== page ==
The race is on for leadership of the B.C. Liberal party and the candidate who's emerging as a frontrunner, Andrew Wilkinson, has released an ambitious plan for reducing overdose deaths.
It’s actually more of a goal than a plan. The document says Wilkinson government would “reduce overdose deaths by 50% in the first two years”.
What it doesn’t say—or even hint at, really—is how that could be accomplished.
“B.C. has taken a leadership role in treating this devastation sweeping across North America,” the document reads. “However, we must go beyond an acute response and enable our citizens to get well, recover and return to productive, fulfilling and healthy lives.”
B.C.’s NDP government could fall if it loses support of three Green MLAs whose support the NDP requires to maintain a 50-percent majority. So we don’t know when Wilkinson might have a chance to become premier. But here’s what a 50-percent reduction in fatal overdoses would look like if he were elected today:
It’s an ambitious goal. And Wilkinson’s plan really gives no indication of how it could happen.
His first bullet point talks about prevention and treatment.
“Reprioritize addiction care, by focusing heavily on prevention, education and recovery, using harm reduction efforts as an intermediary step to getting well,” it reads.
Nothing wrong with any of that. But an investment in treatment, no matter how substantial, would take several years at the very least before it would show a correlated reduction in overdose deaths.
Other aspects of Wilkinson’s plan include:
- an “effective province-wide prescription monitoring program”;
- making “mental health and wellness a central priority of health care system planning and delivery”;
- and putting “Put mental health professionals, such as registered psychiatric nurses and counselors, into high schools to provide education about mental health and addiction and to provide relevant and timely access to appropriate care”.
Wilkinson is the Liberal MLA for Vancouver-Quilchena. He was first elected to the B.C. legislature in 2013 and previously served as the minister of advanced education, minister of technology, innovation, and citizens’ services, and, before that, deputy minister of economic development. The leader of the B.C. Liberals will be selected via an internal party vote, with the winner scheduled to be announced on February 4, 2018, at a convention in Vancouver.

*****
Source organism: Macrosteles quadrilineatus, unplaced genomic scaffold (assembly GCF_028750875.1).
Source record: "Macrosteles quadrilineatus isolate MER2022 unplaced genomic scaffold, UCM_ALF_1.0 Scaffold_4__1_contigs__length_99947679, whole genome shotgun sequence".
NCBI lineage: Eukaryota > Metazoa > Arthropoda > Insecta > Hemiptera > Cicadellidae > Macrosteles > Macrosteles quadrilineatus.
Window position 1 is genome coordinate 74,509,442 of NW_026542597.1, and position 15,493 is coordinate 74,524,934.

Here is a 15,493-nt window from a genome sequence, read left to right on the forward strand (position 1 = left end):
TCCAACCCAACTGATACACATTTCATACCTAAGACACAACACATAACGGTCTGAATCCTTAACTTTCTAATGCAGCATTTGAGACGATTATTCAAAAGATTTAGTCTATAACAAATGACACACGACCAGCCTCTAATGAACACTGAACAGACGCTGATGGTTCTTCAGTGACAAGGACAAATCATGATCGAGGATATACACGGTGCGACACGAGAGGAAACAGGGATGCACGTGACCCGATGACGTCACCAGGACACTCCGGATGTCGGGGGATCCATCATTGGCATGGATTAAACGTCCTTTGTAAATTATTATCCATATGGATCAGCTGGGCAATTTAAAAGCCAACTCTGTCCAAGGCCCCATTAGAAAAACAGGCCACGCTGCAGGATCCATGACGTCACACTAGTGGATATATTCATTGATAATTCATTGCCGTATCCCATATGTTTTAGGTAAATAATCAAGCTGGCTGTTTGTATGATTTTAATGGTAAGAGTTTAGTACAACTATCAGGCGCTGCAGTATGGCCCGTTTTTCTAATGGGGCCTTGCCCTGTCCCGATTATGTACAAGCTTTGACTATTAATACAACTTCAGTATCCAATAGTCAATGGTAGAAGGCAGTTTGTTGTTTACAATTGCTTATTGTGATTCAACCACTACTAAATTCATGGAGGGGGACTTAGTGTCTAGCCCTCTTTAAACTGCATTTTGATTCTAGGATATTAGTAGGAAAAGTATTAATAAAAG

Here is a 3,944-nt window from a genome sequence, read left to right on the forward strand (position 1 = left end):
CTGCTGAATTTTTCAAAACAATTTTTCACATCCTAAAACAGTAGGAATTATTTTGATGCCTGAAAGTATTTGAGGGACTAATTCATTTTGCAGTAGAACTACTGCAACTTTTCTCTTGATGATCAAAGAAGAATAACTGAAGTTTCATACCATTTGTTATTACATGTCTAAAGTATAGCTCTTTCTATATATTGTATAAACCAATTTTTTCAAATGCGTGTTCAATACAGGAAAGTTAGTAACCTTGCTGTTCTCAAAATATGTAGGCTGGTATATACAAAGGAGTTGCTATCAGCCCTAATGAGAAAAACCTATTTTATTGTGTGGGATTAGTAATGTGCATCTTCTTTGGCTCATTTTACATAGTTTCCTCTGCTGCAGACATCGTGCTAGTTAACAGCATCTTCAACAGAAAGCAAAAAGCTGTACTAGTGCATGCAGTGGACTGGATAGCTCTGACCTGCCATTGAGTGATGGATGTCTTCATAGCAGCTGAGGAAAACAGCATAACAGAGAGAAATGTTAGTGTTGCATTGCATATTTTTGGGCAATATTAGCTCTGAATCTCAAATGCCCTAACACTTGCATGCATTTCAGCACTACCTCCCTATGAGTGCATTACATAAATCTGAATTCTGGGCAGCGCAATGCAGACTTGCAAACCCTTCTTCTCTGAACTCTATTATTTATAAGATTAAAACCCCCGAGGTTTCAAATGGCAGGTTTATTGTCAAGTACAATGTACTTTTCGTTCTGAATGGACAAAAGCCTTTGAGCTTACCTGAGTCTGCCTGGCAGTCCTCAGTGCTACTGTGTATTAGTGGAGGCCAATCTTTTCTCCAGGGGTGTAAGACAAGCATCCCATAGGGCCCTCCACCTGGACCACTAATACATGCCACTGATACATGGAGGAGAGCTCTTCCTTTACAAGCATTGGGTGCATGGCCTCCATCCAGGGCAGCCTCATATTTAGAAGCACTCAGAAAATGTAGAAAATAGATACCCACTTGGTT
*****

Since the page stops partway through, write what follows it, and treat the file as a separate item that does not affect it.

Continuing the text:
Since 2010, illicit-drug overdose deaths across the province have increased from 211 that year to 333 in 2013 to a projected 1,470 in 2017.
B.C.’s former Liberal government (which was voted out of power last May) eventually took drastic action in response to a sharp rise in overdose deaths that occurred during the winter of 2016. That December, then-health minister Terry Lake used emergency powers to establish more than 15 overdose-prevention sites across the province. The Liberals also launched a drug-testing trial program that was later expanded by the NDP. In addition, Lake initiated a slow expansion of injectable-opioid substitution therapy programs that the NDP has also continued with.
All three of those initiatives were bold and promising. Yet the rise in overdose deaths that began five years ago only accelerated.
Compared to those types of emergency actions, Wilkinson’s plan—or at least what we know about it so far—is more of a long-term, aspirational document. There’s nothing there that would result in such a rapid decline in overdose deaths. So it’s completely unclear how Wilkinson might accomplish that goal of a 50-percent reduction in 24 months.